Washington Post, 6 October: Beginning in the 1970s, public policy research institutions experienced explosive growth — today there are over 6,500 think tanks worldwide, with representation in virtually every country. The boom was driven and defined by globalization, the growth of civil society, an increasing complexity of policy issues and new demands for timely and concise analysis. In recent years, however, the surge has died down and the pace of think tank establishment has slowed. Now, think tanks face extinction unless they learn to innovate and adapt to a rapidly changing political economy. While many factors have contributed to their decline, a shortage of money and the growth of an information-rich environment are arguably the most influential. Limited private and public funding for think tanks has resulted in more short-term, project-specific funding, rather than long term institutional support.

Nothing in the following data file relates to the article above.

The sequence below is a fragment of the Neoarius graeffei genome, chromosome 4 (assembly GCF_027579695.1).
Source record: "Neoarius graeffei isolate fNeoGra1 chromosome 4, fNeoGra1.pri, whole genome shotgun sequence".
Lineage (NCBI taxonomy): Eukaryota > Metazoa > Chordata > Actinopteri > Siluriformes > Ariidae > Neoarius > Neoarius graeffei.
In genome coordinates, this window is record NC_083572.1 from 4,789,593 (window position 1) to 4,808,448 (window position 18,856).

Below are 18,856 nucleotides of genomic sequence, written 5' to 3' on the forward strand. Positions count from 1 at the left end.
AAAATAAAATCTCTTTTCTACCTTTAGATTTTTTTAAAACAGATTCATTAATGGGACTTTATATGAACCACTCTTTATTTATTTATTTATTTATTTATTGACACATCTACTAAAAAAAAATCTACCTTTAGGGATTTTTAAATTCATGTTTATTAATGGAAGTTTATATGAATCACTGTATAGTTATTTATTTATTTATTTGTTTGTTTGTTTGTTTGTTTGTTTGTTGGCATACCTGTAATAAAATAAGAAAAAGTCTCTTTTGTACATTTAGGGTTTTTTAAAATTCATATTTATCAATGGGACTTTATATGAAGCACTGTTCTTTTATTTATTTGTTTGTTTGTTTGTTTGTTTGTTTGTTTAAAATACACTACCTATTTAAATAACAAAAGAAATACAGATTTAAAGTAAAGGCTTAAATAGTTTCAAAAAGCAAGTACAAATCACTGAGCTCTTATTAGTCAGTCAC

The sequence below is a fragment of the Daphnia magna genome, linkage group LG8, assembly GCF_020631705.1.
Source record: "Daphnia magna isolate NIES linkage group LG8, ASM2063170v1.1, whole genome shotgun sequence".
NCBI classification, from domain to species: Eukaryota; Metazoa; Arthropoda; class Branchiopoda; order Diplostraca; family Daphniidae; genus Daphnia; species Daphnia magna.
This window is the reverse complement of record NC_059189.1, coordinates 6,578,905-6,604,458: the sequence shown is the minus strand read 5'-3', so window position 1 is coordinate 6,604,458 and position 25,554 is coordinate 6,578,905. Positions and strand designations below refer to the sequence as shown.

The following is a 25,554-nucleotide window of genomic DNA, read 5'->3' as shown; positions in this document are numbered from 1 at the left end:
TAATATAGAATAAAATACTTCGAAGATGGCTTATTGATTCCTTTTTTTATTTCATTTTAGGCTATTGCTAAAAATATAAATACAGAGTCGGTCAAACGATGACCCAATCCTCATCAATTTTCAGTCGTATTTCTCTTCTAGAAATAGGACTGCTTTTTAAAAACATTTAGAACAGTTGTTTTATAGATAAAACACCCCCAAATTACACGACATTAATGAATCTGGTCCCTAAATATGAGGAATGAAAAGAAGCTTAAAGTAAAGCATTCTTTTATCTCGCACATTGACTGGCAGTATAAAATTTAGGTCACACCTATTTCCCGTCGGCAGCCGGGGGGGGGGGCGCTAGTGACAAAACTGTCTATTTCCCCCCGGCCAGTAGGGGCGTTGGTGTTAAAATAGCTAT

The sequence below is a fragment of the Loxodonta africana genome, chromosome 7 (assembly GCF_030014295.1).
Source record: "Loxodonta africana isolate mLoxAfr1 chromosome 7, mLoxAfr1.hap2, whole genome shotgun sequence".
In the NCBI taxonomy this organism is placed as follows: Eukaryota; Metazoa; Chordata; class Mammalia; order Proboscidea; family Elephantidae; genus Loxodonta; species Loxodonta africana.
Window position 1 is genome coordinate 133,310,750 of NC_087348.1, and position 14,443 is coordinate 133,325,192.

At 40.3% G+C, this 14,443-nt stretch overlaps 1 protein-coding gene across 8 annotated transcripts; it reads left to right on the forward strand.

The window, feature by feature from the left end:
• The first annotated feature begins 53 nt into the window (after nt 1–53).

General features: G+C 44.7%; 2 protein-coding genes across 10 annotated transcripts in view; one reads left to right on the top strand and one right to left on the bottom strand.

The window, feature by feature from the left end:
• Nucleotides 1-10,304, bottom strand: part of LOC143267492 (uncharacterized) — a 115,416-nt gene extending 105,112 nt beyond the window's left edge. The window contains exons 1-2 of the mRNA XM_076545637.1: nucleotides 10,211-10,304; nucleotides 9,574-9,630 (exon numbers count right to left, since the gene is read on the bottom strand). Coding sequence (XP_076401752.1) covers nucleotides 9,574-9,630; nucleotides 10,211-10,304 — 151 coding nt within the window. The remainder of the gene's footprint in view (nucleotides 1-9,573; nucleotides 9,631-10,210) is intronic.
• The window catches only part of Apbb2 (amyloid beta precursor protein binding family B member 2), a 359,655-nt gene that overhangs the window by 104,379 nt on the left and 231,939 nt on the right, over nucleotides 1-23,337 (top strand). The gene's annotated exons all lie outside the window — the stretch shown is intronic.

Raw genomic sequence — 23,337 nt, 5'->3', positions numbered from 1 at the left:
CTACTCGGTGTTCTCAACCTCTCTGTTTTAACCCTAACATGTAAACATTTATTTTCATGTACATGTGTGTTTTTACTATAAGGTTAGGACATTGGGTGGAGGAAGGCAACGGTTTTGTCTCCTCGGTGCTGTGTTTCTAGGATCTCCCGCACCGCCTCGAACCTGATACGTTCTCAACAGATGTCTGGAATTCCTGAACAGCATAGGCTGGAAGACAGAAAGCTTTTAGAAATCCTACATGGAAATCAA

Think tanks also face competition from advocacy organizations, for-profit consulting groups, law firms and electronic media for the attention of busy policymakers and an increasingly distracted public. In today’s environment anyone can be a think tank, at least virtually. Traditional measures of impact and policy research are less relevant than ever, and the best mediums for reaching policymakers and the public are in a constant state of flux. This poses an existential challenge for think tanks — but also an incredible opportunity to increase the quality of their output and their ability to reach a larger audience. Policymakers still require reliable, accessible and useful information on the mechanics of current policies and on the costs and consequences of possible alternatives. Continue reading